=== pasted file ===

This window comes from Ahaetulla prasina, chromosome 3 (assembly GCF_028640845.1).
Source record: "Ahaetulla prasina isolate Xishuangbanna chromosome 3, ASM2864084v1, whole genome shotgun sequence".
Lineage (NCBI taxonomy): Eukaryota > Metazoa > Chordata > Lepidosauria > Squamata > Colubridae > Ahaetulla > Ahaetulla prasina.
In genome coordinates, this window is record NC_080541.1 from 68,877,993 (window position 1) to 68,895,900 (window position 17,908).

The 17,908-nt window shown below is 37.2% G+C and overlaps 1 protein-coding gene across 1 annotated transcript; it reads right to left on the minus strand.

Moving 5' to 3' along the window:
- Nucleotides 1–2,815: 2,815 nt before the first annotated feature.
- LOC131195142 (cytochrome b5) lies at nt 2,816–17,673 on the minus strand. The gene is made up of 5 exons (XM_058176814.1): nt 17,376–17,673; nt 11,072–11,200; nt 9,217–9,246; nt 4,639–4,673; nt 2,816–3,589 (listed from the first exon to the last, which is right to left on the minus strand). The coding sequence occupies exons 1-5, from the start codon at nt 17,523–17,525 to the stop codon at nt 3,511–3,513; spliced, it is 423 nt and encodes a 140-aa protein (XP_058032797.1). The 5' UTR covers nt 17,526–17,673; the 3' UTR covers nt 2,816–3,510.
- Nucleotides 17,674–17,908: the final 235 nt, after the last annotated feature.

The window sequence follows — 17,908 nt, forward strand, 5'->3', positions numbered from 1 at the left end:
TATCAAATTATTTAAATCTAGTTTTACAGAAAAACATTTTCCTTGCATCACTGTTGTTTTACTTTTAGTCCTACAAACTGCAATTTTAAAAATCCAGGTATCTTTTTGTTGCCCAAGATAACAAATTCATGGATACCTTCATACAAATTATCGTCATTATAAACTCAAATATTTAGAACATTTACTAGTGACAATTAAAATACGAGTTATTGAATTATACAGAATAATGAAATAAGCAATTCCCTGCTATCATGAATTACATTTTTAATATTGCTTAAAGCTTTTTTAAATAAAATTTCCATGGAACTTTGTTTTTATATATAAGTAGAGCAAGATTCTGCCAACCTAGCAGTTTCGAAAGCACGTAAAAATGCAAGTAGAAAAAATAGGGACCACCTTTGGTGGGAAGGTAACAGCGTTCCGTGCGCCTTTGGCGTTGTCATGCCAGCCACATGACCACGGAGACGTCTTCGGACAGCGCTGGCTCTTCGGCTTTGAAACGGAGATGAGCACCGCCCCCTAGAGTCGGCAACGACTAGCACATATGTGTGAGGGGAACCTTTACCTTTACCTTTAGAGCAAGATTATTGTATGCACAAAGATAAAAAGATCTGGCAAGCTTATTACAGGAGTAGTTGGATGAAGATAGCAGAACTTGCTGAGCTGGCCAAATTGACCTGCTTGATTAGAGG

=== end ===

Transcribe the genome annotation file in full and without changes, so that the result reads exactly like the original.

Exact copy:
This window comes from Ahaetulla prasina, chromosome 3 (assembly GCF_028640845.1).
Source record: "Ahaetulla prasina isolate Xishuangbanna chromosome 3, ASM2864084v1, whole genome shotgun sequence".
Lineage (NCBI taxonomy): Eukaryota > Metazoa > Chordata > Lepidosauria > Squamata > Colubridae > Ahaetulla > Ahaetulla prasina.
In genome coordinates, this window is record NC_080541.1 from 68,877,993 (window position 1) to 68,895,900 (window position 17,908).

The 17,908-nt window shown below is 37.2% G+C and overlaps 1 protein-coding gene across 1 annotated transcript; it reads right to left on the minus strand.

Moving 5' to 3' along the window:
- Nucleotides 1–2,815: 2,815 nt before the first annotated feature.
- LOC131195142 (cytochrome b5) lies at nt 2,816–17,673 on the minus strand. The gene is made up of 5 exons (XM_058176814.1): nt 17,376–17,673; nt 11,072–11,200; nt 9,217–9,246; nt 4,639–4,673; nt 2,816–3,589 (listed from the first exon to the last, which is right to left on the minus strand). The coding sequence occupies exons 1-5, from the start codon at nt 17,523–17,525 to the stop codon at nt 3,511–3,513; spliced, it is 423 nt and encodes a 140-aa protein (XP_058032797.1). The 5' UTR covers nt 17,526–17,673; the 3' UTR covers nt 2,816–3,510.
- Nucleotides 17,674–17,908: the final 235 nt, after the last annotated feature.

The window sequence follows — 17,908 nt, forward strand, 5'->3', positions numbered from 1 at the left end:
TATCAAATTATTTAAATCTAGTTTTACAGAAAAACATTTTCCTTGCATCACTGTTGTTTTACTTTTAGTCCTACAAACTGCAATTTTAAAAATCCAGGTATCTTTTTGTTGCCCAAGATAACAAATTCATGGATACCTTCATACAAATTATCGTCATTATAAACTCAAATATTTAGAACATTTACTAGTGACAATTAAAATACGAGTTATTGAATTATACAGAATAATGAAATAAGCAATTCCCTGCTATCATGAATTACATTTTTAATATTGCTTAAAGCTTTTTTAAATAAAATTTCCATGGAACTTTGTTTTTATATATAAGTAGAGCAAGATTCTGCCAACCTAGCAGTTTCGAAAGCACGTAAAAATGCAAGTAGAAAAAATAGGGACCACCTTTGGTGGGAAGGTAACAGCGTTCCGTGCGCCTTTGGCGTTGTCATGCCAGCCACATGACCACGGAGACGTCTTCGGACAGCGCTGGCTCTTCGGCTTTGAAACGGAGATGAGCACCGCCCCCTAGAGTCGGCAACGACTAGCACATATGTGTGAGGGGAACCTTTACCTTTACCTTTAGAGCAAGATTATTGTATGCACAAAGATAAAAAGATCTGGCAAGCTTATTACAGGAGTAGTTGGATGAAGATAGCAGAACTTGCTGAGCTGGCCAAATTGACCTGCTTGATTAGAGG